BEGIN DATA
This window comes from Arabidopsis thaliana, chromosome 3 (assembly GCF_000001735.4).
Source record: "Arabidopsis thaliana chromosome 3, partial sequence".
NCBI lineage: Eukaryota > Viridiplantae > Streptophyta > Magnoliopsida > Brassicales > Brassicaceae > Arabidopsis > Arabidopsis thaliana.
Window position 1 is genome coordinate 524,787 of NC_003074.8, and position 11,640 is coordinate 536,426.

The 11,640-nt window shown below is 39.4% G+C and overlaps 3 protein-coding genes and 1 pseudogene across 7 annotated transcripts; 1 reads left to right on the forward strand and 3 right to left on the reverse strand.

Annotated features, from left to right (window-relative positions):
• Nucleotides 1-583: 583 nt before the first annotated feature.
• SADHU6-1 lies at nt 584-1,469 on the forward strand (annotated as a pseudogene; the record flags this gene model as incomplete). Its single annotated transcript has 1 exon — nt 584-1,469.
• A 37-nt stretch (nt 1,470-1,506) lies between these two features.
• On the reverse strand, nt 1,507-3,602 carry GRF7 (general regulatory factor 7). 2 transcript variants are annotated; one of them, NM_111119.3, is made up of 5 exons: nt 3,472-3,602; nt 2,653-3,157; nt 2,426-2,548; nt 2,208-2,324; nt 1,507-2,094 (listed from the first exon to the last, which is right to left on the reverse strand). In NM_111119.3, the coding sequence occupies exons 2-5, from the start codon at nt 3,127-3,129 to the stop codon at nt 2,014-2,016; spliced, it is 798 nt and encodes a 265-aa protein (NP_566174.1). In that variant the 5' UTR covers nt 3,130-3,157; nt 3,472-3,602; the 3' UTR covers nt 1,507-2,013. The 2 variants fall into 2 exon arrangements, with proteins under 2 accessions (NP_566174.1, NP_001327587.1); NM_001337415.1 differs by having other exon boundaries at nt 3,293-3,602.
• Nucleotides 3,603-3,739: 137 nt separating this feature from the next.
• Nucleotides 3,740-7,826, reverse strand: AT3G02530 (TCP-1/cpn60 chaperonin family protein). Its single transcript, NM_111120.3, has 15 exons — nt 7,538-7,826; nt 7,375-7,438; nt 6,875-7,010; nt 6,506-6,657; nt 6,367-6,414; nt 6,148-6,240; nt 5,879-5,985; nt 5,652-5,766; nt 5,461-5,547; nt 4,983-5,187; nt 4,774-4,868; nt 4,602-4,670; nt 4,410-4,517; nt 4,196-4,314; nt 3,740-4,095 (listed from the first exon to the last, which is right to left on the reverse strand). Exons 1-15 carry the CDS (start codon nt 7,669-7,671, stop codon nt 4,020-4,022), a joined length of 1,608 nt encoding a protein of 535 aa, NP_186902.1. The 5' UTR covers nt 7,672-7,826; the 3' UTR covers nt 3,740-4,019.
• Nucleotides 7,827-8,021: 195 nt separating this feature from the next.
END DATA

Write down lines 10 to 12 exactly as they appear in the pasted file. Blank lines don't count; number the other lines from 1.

• On the reverse strand, nt 1,507-3,602 carry GRF7 (general regulatory factor 7). 2 transcript variants are annotated; one of them, NM_111119.3, is made up of 5 exons: nt 3,472-3,602; nt 2,653-3,157; nt 2,426-2,548; nt 2,208-2,324; nt 1,507-2,094 (listed from the first exon to the last, which is right to left on the reverse strand). In NM_111119.3, the coding sequence occupies exons 2-5, from the start codon at nt 3,127-3,129 to the stop codon at nt 2,014-2,016; spliced, it is 798 nt and encodes a 265-aa protein (NP_566174.1). In that variant the 5' UTR covers nt 3,130-3,157; nt 3,472-3,602; the 3' UTR covers nt 1,507-2,013. The 2 variants fall into 2 exon arrangements, with proteins under 2 accessions (NP_566174.1, NP_001327587.1); NM_001337415.1 differs by having other exon boundaries at nt 3,293-3,602.
• Nucleotides 3,603-3,739: 137 nt separating this feature from the next.
• Nucleotides 3,740-7,826, reverse strand: AT3G02530 (TCP-1/cpn60 chaperonin family protein). Its single transcript, NM_111120.3, has 15 exons — nt 7,538-7,826; nt 7,375-7,438; nt 6,875-7,010; nt 6,506-6,657; nt 6,367-6,414; nt 6,148-6,240; nt 5,879-5,985; nt 5,652-5,766; nt 5,461-5,547; nt 4,983-5,187; nt 4,774-4,868; nt 4,602-4,670; nt 4,410-4,517; nt 4,196-4,314; nt 3,740-4,095 (listed from the first exon to the last, which is right to left on the reverse strand). Exons 1-15 carry the CDS (start codon nt 7,669-7,671, stop codon nt 4,020-4,022), a joined length of 1,608 nt encoding a protein of 535 aa, NP_186902.1. The 5' UTR covers nt 7,672-7,826; the 3' UTR covers nt 3,740-4,019.